US 5542413 A
The present invention comprises both the method and an apparatus to cool persons in a hot environment. It does this by providing breathing air at a temperature that would not be easily tolerated by the skin without vascular constriction and a decoupling of the cooling process. It would provide air at temperatures sometimes 100° F. or more below ambient temperatures allowing absorption of body heat to take place in the lungs. The apparatus includes a face mask and a heat sink that the air passes through as well as a heat sink to cool the blood flowing near the skin over the kidneys,
1. A breathing apparatus for delivering cooled breathing air to a patient comprising:
a source of respirable gas;
an insulated housing defining a volume, said housing having upper, lower and lateral surfaces, said lower surface having an inlet and said upper surface having an outlet, said inlet being in fluid communication with said source of respirable gas;
a ribbed copper tube inside said housing connecting said inlet to said outlet, said ribbed copper tube being surrounded by a heat absorbent material substantially filling said volume;
a valve connected to the outlet external to said housing, said valve being selectively in communication with said outlet and the ambient;
a conduit having a first end connected downstream of said valve and having a second end connected to a breathing mask;
a first and a second cold pack located at each of said lateral surfaces of said insulated housing externally thereof, said cold packs covering the kidney region of a wearer when the breathing apparatus is donned.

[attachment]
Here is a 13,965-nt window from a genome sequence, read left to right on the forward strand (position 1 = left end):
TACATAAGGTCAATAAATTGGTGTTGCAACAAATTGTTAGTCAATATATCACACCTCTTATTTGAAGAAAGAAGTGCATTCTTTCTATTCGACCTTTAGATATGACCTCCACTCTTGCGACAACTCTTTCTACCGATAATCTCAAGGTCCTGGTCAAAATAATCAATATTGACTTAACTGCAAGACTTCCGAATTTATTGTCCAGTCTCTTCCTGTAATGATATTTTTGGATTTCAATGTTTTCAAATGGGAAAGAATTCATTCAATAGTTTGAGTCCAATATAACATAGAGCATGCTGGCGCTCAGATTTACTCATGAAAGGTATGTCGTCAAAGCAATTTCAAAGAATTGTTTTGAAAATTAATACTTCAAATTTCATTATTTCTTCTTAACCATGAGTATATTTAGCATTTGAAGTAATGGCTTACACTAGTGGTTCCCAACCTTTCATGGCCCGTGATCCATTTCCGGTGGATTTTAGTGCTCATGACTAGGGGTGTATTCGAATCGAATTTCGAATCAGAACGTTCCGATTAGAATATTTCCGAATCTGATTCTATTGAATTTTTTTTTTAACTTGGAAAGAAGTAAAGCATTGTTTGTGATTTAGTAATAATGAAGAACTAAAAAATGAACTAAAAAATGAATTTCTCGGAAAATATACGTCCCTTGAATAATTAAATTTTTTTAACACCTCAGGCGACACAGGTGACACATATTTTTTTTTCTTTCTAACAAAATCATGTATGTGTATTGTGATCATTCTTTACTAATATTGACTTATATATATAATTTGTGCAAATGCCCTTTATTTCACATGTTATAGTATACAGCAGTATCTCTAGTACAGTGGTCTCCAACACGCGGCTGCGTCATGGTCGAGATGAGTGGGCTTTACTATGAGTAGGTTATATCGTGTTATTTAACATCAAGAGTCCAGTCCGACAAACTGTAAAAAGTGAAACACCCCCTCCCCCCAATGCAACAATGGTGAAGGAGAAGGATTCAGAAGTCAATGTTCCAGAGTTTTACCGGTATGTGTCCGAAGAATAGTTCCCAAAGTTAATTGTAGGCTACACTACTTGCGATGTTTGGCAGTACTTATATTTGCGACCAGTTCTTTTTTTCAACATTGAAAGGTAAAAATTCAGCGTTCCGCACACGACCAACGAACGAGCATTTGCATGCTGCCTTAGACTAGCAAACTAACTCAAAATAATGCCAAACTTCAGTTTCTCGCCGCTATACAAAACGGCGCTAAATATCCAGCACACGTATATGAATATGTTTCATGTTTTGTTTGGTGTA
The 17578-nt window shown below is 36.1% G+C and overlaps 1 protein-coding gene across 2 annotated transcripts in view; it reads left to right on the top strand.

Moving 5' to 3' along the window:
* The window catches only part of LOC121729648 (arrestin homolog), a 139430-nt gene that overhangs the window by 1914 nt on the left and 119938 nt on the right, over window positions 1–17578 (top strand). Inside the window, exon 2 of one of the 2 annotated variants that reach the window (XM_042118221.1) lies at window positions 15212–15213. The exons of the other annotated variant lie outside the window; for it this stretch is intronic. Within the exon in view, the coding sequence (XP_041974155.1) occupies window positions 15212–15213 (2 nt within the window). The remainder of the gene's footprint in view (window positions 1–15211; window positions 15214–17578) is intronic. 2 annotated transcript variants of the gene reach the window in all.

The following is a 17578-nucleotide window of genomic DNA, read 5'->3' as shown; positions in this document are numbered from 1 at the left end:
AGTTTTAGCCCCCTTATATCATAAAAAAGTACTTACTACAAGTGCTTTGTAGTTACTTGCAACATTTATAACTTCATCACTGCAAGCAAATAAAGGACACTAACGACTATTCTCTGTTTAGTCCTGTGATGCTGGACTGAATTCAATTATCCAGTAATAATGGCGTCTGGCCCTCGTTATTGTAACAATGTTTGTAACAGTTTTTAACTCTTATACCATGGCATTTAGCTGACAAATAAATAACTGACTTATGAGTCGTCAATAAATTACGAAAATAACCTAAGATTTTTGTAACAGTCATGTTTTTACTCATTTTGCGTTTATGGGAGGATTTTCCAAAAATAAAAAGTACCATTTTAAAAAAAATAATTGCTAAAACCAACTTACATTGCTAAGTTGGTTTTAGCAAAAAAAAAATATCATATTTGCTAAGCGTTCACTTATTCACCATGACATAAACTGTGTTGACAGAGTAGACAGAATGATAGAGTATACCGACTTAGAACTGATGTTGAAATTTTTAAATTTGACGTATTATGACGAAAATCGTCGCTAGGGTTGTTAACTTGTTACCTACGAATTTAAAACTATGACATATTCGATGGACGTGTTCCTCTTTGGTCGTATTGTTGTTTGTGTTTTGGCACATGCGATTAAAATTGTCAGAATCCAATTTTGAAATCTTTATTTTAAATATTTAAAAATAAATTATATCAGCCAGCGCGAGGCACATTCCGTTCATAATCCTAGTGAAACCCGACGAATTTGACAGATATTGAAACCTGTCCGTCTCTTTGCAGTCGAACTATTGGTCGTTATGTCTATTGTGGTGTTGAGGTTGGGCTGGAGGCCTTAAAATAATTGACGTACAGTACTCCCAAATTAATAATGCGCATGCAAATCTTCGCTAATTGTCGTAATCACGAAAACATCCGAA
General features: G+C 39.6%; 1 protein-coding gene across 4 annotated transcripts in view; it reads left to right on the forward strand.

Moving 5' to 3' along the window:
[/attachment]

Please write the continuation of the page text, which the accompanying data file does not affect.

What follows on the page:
2. The breathing apparatus of claim 1, wherein said ribbed copper tube is serpentine in shape.
3. The breathing apparatus of claim 1, wherein said valve further comprises a tee fitting.
4. The breathing apparatus of claim 1, wherein said heat absorbent material is dry ice.
5. The breathing apparatus of claim 1, wherein said heat absorbent material is eutectic gel.
6. The breathing apparatus of claim 1, wherein said first and second cold packs further each comprise an insulative wrap.
7. The breathing apparatus of claim 5, wherein said insulative wrap is of sufficient length such that, when wrapped about a respective cold pack, a region of overlap is defined so as to selectively afford a double layer of insulation in said region of overlap.
The present invention comprises both the method and an apparatus to cool persons in a hot environment.
There is a established need in industry for a method of cooling workers in hot environments and treating heat stress. A pressing example is the recent notice of the increase in heart attack deaths of on duty firefighters. In fact of the 34 fireground deaths of 1993 over 52% of them were reported to be from heat stressed induced heart attacks. This is attributed to the mandated use of NFPA 500 clothing or bunker gear worn by fire fighters. (Physiological Responses to Working In Bunker Gear: A Comparative Study, Fire Engineering 11/94)The bunker gear has reduced bum deaths to less than 5% but the hot microclimate inside has added to the cardiovascular work load. Clearly this heat stress/overexertion induced heart attacks needs to be addressed and in a way that does not greatly increase the weight and hence work load of the fire fighter Most personal cooling devices cool the skin exclusively through conduction or evaporation with no regard for other methods. They are necessarily heavy and bulky and restrictive. The present invention uses an different method.